Glenn Greenwald to be indicted by US, UK?

The latest NSA news — over the weekend — is the detention for nine hours at Heathrow Airport of a family member of Glenn Greenwald, his partner David Miranda. Miranda is one of the journalists working with the under-appreciated Laura Poitras in releasing the Edward Snowden whistle-blown NSA material.

Greenwald says Miranda’s laptop and cellphone were confiscated by the British authorities, and never returned. One theory is that they’re taking his electronics in preparation for an indictment against Greenwald himself. More on that below.

Base details — Miranda (the detainee) was flying from Berlin after meeting with Poitras on his way to Rio de Janiero. As near as I can tell, he was simply changing planes and not exiting the airport (Glenn says Miranda did not attempt to go through Customs). Miranda was perhaps carrying documents from Poitras to Greenwald. The detention was carried out under an anti-terrorism law. Nevertheless, the interrogation centered on Snowden and Greenwald.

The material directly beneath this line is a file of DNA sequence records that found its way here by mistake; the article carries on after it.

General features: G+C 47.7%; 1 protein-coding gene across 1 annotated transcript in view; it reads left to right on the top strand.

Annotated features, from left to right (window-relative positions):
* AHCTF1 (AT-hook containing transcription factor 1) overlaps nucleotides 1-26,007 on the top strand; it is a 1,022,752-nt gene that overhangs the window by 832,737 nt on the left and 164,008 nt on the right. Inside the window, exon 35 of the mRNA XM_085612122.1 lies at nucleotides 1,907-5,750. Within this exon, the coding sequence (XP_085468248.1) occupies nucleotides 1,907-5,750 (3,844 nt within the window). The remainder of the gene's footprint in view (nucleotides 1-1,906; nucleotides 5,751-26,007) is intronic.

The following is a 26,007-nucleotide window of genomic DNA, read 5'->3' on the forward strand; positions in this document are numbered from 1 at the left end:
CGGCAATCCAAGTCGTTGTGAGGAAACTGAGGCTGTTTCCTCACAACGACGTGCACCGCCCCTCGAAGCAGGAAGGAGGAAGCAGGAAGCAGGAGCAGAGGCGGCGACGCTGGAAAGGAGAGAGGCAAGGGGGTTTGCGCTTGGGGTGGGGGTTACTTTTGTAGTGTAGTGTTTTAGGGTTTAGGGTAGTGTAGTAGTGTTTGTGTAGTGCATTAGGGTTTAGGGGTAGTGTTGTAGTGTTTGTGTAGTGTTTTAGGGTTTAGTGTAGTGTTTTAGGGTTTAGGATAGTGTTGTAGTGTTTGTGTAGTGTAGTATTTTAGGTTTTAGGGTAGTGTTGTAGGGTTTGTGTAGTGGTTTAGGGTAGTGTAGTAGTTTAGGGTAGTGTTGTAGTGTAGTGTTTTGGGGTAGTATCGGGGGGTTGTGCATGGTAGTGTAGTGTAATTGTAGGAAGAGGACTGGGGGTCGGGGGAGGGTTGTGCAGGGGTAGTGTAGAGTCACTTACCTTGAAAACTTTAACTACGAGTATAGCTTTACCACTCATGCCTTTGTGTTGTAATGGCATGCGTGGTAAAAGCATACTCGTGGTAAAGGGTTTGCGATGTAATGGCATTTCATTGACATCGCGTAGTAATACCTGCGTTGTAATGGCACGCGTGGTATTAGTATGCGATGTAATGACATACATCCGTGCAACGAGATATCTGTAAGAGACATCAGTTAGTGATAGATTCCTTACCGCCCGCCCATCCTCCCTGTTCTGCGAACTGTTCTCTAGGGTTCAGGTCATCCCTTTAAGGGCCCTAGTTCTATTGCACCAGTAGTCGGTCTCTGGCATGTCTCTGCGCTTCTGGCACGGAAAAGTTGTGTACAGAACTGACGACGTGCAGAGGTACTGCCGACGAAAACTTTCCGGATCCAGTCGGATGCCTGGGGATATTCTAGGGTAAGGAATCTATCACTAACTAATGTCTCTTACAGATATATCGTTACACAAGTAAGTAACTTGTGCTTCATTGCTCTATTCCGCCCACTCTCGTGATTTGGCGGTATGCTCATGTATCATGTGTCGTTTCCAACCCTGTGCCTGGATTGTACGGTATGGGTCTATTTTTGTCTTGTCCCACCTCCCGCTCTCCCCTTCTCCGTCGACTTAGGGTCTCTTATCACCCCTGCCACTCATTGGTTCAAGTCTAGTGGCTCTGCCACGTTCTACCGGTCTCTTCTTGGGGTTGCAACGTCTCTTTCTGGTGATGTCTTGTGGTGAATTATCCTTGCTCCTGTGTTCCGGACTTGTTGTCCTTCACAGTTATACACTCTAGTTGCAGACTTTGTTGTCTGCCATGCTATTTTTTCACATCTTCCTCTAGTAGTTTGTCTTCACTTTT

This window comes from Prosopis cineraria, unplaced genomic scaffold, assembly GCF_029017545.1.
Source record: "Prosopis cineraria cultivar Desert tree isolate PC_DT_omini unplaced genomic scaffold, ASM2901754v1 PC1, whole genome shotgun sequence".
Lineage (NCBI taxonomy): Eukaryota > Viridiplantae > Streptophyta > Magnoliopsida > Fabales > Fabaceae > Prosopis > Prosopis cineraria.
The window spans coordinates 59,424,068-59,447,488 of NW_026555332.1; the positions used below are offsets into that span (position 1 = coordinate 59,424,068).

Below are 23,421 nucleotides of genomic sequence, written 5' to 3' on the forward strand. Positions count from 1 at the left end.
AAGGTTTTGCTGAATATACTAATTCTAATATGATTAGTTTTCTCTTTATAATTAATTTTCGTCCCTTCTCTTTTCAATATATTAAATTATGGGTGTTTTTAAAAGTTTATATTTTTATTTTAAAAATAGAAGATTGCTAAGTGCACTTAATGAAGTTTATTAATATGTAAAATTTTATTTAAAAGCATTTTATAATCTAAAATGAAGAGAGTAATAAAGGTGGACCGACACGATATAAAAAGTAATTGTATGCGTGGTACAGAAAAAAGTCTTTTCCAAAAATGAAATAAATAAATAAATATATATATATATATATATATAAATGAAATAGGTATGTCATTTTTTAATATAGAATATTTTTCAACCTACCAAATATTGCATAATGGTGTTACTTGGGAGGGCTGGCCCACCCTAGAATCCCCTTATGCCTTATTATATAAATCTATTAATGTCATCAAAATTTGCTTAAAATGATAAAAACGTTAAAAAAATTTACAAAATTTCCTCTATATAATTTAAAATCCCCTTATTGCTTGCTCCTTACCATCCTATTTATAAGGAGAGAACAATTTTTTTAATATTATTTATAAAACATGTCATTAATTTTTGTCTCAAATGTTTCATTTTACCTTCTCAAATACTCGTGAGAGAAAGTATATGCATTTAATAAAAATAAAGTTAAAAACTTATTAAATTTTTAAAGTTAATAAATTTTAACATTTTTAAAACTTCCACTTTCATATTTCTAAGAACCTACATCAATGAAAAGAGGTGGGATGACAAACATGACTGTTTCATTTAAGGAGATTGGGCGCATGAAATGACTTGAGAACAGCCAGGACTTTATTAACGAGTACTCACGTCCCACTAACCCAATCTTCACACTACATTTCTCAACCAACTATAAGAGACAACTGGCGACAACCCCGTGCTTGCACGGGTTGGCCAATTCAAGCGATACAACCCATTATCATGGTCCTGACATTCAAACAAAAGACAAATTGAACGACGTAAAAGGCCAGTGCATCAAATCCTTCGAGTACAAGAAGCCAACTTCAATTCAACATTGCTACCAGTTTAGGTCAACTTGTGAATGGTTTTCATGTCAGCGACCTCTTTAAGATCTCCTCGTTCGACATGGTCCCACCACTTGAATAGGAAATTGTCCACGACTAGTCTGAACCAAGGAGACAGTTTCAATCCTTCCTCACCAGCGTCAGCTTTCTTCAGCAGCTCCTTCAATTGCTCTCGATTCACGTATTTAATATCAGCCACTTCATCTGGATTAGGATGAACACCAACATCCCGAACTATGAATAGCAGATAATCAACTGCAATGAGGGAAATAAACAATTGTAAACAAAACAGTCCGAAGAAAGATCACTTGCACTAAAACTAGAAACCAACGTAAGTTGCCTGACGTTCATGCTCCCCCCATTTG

That’s a lot to absorb, so I’ll tease out the threads a bit. (To jump to just the headline information, about possible prosecution of Greenwald, click here.)

We start with Greenwald himself (my emphasis and some reparagraphing everywhere):

At 6:30 am this morning my time – 5:30 am on the East Coast of the US – I received a telephone call from someone who identified himself as a ‘security official at Heathrow airport.’ He told me that my partner, David Miranda, had been “detained” at the London airport “under Schedule 7 of the Terrorism Act of 2000. …

Glenn_greenwald_portrait

Glenn Greenwald